It’s week 23, just a little past the halfway point of your pregnancy. You’re probably “looking pregnant,” so be prepared for comments — hopefully, they’ll focus on how great and glowing you look.

If you have any concerns about where you are on the healthy weight gain spectrum, speak with your doctor or midwife. Everyone has an opinion, but the word of a trusted pro should be the one you listen to most.

Along with that growing bump in your belly, you may notice a little swelling in your feet and ankles.

You may have to set aside some of your favorite pre-pregnancy shoes for a while. And don’t be surprised if, even after you give birth, your feet have flattened and lengthened just enough to require new shoes.

Average weight gain at 23 weeks is 12 to 15 pounds, though this is variable based on your own body. This weight gain may lead to stretch marks on your belly, thighs, and breasts.

Or they may not show up for several weeks, if at all. If some stretch marks appear, they’re likely to become less noticeable over time following delivery.

Your breasts may start producing colostrum this week. Colostrum is an early form of breast milk that will be perfect for what your baby needs in the first few days of life. It’s a little thicker than the milk that will come in around 3–5 days after birth.

This is what usually happens, though don’t be concerned if no colostrum is present. It doesn’t at all mean you’ll have difficulty nursing. Colostrum may not appear until much closer to delivery.

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Illustration by Alyssa Kiefer

Your baby has probably reached — and maybe slightly exceeded — the 1-pound mark, is nearing 1 foot in length, and is about the size of a large mango or a grapefruit.

Weight gain has been fairly slow and steady up to this point, but from now on, your baby will really start to put on weight.

Lanugo, the soft fine hair that eventually covers most of the baby’s body, may become darker. You may be able to notice it the next time you have an ultrasound.

The lungs are also developing. They’re not ready to work on their own, but your baby is practicing breathing motions.

By 23 weeks, your baby is also moving around more. These moves are set to baby’s schedule, not your own. Be prepared for your baby to possibly do some dancing once you lie down to go to sleep.

Remember, though, your baby sleeps a lot on the inside, so the movements shouldn’t keep you up all night.

By 23 weeks pregnant, you may notice the following symptoms:

  • slight swelling in your feet and ankles
  • colostrum production
  • increased appetite
  • nasal congestion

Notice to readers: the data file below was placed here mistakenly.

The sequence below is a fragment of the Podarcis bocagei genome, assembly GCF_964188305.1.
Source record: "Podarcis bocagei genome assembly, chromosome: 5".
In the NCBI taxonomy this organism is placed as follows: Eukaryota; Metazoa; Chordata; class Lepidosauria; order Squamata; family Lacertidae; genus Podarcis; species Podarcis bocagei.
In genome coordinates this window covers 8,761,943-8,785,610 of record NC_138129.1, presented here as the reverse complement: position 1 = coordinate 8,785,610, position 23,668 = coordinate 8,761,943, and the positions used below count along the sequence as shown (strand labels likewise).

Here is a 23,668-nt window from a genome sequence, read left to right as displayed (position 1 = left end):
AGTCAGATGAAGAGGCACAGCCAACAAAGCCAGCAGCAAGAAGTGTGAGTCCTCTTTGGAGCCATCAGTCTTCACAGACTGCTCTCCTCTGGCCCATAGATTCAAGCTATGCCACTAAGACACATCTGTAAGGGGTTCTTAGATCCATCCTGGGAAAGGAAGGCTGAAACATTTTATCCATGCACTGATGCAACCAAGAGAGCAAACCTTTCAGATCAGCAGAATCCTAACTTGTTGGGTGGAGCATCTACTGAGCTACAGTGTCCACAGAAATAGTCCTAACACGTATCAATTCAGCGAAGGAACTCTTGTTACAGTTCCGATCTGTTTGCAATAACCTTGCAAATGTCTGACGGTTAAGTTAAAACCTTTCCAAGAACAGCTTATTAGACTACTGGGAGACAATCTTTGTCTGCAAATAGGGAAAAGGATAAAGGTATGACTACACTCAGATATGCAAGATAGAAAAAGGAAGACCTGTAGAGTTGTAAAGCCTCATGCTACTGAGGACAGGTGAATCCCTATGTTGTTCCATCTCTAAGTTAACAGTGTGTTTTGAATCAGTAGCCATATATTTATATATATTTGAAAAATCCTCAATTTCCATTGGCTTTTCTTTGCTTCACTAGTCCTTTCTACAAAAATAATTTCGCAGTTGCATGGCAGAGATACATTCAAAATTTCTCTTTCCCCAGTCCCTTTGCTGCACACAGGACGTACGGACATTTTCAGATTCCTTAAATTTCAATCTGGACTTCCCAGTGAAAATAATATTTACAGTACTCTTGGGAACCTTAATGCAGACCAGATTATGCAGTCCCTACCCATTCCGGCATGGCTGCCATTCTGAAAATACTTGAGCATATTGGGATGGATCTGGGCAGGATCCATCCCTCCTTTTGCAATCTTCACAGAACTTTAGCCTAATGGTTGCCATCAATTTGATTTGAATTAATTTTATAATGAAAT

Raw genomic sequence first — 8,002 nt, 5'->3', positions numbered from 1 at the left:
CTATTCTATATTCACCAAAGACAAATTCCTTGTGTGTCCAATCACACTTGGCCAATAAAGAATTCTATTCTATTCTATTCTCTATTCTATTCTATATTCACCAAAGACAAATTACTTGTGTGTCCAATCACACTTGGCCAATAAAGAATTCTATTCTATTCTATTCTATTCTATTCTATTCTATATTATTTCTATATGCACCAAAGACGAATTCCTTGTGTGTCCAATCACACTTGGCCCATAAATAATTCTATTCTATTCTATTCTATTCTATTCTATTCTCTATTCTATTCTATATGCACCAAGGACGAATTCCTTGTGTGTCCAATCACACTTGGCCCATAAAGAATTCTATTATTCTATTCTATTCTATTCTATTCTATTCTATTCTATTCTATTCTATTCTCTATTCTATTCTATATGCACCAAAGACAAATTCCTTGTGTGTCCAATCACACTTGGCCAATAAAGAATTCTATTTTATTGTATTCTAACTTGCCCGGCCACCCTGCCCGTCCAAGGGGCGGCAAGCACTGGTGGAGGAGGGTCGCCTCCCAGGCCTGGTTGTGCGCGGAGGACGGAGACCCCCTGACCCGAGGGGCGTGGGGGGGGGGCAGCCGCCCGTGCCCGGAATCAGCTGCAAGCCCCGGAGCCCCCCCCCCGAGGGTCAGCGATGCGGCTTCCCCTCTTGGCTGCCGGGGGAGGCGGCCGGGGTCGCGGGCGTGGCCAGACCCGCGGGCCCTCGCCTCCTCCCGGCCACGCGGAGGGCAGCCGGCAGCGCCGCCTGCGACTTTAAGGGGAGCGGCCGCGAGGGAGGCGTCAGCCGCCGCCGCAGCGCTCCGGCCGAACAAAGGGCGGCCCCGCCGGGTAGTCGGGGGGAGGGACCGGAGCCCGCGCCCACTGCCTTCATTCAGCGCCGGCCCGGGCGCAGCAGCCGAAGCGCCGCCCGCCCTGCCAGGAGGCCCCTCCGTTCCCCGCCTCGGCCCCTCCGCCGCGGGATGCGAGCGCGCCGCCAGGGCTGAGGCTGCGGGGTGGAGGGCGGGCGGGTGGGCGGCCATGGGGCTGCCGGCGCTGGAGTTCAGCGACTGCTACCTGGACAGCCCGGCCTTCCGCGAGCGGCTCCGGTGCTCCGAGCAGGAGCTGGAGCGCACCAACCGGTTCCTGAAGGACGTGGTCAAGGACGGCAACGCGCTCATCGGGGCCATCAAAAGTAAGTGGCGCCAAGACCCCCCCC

• snoring
  • frequent urination

For your increased appetite, keep nutrient-dense snack foods around. Easy access to good snacks will make it easier to avoid reaching for anything processed.

Increased nasal congestion is common during pregnancy. This can lead to snoring. If snoring is disrupting your sleep (or your partner’s) try sleeping with a humidifier. Nasal strips may also help.

Get into the habit, if you haven’t already, of staying well hydrated. Water is best, but fruit or vegetable juices are fine, as well as milk. Drinking dairy or soy milk will also help you meet your daily calcium intake requirement.

Many herbal teas are safe during pregnancy, though you’ll want to talk with your midwife or doctor about which teas in particular are OK.

You’ll do want to avoid red raspberry leaf herbal tea or supplements, which has limited scientific evidence to show that it’s effective. Some research also suggests it may have adverse effects.

Staying hydrated will help you avoid headaches, uterine cramping, and urinary tract infections. Urine that’s pale yellow or almost clear is a sign of adequate hydration, while bright yellow or orange-brown urine is a sign that you’re likely dehydrated.

Because your uterus is sitting right on your bladder, you’re starting to make more frequent trips to the bathroom. You may find you’re starting to leak a little, either when you laugh or cough, or just because you don’t quite make it to the bathroom in time.

Though very uncommon at this stage, it’s possible that some of that leakage may be amniotic fluid and not urine. This can occur when the membrane of the amniotic sac surrounding the baby ruptures.

You’ve probably heard people refer to the time that their water broke. In labor, you want that amniotic sac to rupture to help move the birth along. This early in pregnancy, though, is much too early.

At this point in pregnancy, if you ever feel a gush of fluid, call your doctor, midwife, or 911 immediately. Amniotic fluid is usually odorless, so if you notice even a small amount of leakage that doesn’t smell or look like urine, tell your healthcare professional immediately.

It’s also important to keep up with regular prenatal visits. Among other things, your doctor will check your blood pressure at every visit. A sharp jump in blood pressure could be a sign of preeclampsia, a very serious pregnancy complication.

Talk with your doctor or midwife about preeclampsia and what symptoms should prompt a call to 911. If you have a higher risk of preeclampsia, your doc may recommend getting a home blood pressure monitor and learning how to use it.